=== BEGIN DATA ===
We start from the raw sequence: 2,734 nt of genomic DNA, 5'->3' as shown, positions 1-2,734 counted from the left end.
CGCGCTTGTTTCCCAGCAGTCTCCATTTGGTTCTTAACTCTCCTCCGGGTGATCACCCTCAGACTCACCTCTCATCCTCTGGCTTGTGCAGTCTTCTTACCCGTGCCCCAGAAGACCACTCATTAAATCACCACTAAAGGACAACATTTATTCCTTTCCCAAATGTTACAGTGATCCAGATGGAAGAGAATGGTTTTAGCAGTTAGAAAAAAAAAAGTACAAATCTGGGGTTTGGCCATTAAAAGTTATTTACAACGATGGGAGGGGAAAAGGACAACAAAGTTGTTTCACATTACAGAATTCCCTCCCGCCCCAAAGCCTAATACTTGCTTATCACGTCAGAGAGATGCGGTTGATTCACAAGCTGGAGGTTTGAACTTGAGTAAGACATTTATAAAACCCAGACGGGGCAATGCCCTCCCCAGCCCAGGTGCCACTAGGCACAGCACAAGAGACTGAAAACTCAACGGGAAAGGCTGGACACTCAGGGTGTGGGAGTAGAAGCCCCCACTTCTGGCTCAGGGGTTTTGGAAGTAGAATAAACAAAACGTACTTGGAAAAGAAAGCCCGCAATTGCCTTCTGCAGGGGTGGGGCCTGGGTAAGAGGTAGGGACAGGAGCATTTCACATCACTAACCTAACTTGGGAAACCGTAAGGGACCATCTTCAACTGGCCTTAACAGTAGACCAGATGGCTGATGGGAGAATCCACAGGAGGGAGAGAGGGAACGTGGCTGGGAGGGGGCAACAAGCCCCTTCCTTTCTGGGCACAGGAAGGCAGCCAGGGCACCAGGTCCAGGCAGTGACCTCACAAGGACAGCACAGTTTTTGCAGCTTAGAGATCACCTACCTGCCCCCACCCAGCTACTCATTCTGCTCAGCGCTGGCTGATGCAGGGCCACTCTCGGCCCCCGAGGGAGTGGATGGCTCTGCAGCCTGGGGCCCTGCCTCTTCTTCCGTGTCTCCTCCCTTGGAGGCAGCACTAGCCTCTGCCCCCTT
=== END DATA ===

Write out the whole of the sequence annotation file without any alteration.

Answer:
We start from the raw sequence: 2,734 nt of genomic DNA, 5'->3' as shown, positions 1-2,734 counted from the left end.
CGCGCTTGTTTCCCAGCAGTCTCCATTTGGTTCTTAACTCTCCTCCGGGTGATCACCCTCAGACTCACCTCTCATCCTCTGGCTTGTGCAGTCTTCTTACCCGTGCCCCAGAAGACCACTCATTAAATCACCACTAAAGGACAACATTTATTCCTTTCCCAAATGTTACAGTGATCCAGATGGAAGAGAATGGTTTTAGCAGTTAGAAAAAAAAAAGTACAAATCTGGGGTTTGGCCATTAAAAGTTATTTACAACGATGGGAGGGGAAAAGGACAACAAAGTTGTTTCACATTACAGAATTCCCTCCCGCCCCAAAGCCTAATACTTGCTTATCACGTCAGAGAGATGCGGTTGATTCACAAGCTGGAGGTTTGAACTTGAGTAAGACATTTATAAAACCCAGACGGGGCAATGCCCTCCCCAGCCCAGGTGCCACTAGGCACAGCACAAGAGACTGAAAACTCAACGGGAAAGGCTGGACACTCAGGGTGTGGGAGTAGAAGCCCCCACTTCTGGCTCAGGGGTTTTGGAAGTAGAATAAACAAAACGTACTTGGAAAAGAAAGCCCGCAATTGCCTTCTGCAGGGGTGGGGCCTGGGTAAGAGGTAGGGACAGGAGCATTTCACATCACTAACCTAACTTGGGAAACCGTAAGGGACCATCTTCAACTGGCCTTAACAGTAGACCAGATGGCTGATGGGAGAATCCACAGGAGGGAGAGAGGGAACGTGGCTGGGAGGGGGCAACAAGCCCCTTCCTTTCTGGGCACAGGAAGGCAGCCAGGGCACCAGGTCCAGGCAGTGACCTCACAAGGACAGCACAGTTTTTGCAGCTTAGAGATCACCTACCTGCCCCCACCCAGCTACTCATTCTGCTCAGCGCTGGCTGATGCAGGGCCACTCTCGGCCCCCGAGGGAGTGGATGGCTCTGCAGCCTGGGGCCCTGCCTCTTCTTCCGTGTCTCCTCCCTTGGAGGCAGCACTAGCCTCTGCCCCCTT